The story begins as we get to know the Wild Boars, hours before their group decision to take a detour to explore a cave before heading off to a teammate’s birthday. Alarm bells are triggered when only one boy shows up to the party. It’s soon discovered the team is trapped deep inside a treacherous network of caves. As early monsoon rains approach it becomes a race against time to rescue the stranded soccer players before the caves fill with water.
When a rescue attempt by the Royal Thai Navy SEALs fails, local cave diver Vernon Unsworth (Lewis Fitz-Gerald) appeals to English splunkers, John Volanthen (Colin Farrell) and Rick Stanton (Viggo Mortensen), for help. After an arduous dive of more than seven hours, they find the boys alive, but how do they get them out through the winding maze of quickly flooding caves?
As water engineer Thanet Natisri (Nophand Boonyai) devises ways of diverting the water from the caves, anesthetist Dr. Richard Harris (Joel Edgerton) and cavers Chris Jewell (Tom Bateman) and Jason Mallinson (Paul Gleeson) who develop an audacious plan to administer a sedative to the boys, ensuring they did not panic during the watery, claustrophobic swim to safety.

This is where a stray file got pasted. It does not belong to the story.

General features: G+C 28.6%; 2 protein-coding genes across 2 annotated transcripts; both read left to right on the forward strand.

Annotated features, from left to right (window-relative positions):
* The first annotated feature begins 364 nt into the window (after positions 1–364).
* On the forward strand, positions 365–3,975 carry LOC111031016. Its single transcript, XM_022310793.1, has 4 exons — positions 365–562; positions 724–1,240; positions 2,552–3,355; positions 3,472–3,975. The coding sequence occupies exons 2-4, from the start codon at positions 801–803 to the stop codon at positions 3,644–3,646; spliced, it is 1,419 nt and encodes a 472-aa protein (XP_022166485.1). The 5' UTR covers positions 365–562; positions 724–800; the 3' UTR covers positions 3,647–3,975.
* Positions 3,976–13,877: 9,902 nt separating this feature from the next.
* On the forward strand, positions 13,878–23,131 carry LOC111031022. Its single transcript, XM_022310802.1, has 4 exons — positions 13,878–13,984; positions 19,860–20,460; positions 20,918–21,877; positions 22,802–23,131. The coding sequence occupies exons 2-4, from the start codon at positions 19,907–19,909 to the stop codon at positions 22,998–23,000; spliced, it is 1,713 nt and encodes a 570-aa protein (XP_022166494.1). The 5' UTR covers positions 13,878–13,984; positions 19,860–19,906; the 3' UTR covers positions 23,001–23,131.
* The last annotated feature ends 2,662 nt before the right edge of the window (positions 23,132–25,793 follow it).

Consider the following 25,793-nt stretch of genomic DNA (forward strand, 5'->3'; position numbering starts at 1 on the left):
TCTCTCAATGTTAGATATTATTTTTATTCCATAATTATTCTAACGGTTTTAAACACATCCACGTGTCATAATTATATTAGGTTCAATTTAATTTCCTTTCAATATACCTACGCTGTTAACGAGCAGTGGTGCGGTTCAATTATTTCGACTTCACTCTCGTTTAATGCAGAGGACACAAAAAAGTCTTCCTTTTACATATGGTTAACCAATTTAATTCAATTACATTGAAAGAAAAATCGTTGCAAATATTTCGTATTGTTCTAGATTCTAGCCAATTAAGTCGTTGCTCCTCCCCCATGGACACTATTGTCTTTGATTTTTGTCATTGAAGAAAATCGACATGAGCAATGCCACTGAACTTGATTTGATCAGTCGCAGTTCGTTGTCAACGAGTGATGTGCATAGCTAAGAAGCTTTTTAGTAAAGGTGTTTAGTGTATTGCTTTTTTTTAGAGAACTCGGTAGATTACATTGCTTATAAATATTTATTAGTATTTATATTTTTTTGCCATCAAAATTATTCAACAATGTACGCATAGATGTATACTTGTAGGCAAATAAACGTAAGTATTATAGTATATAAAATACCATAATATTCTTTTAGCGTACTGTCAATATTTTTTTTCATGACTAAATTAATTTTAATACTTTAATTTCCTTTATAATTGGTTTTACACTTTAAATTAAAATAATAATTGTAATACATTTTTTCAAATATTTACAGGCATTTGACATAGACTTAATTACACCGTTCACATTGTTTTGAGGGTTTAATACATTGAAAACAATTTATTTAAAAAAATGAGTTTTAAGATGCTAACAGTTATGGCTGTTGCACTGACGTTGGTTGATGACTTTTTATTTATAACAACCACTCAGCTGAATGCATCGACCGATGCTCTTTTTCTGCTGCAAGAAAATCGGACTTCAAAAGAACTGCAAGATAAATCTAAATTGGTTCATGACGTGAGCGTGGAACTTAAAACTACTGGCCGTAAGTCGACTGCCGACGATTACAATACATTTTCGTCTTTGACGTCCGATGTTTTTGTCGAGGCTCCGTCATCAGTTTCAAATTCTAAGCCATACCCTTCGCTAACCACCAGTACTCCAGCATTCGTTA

“Thirteen Lives” is first and foremost a tribute to the courage of, not only the rescuers, but also of the people trapped in their subterranean prison. In the showdown of man vs. nature, it took bravery and brains to succeed, not just brawn. Howard takes his time, carefully doling out the details of the rescue plan, creating great tension in a story with a well-known ending. But knowing the outcome doesn’t take away from the effectiveness of the tale. The drama here is in the details, the careful planning and its bold execution.
Howard emphasizes action over character in many of the scenes, never allowing Harris, Jewell or Mallinson to overtly hero-it-up and pull focus from the mission at hand. The low-key performances dodge the white savior aspect of the story, while emphasizing the key factors of communication, camaraderie and cooperation between the rescuers. It may be slightly hokey, but when the actual cave diving begins—the narrow caves are almost impossibly tight and very claustrophobic—the all-business approach gives way to a kind of wonder as Howard terrifyingly recreates the cramped retrievals.
“Thirteen Lives” does away with many of the tropes of a big rescue movie. Big speeches and back slapping are kept to a minimum. Instead, the life-and-death stakes speak for themselves.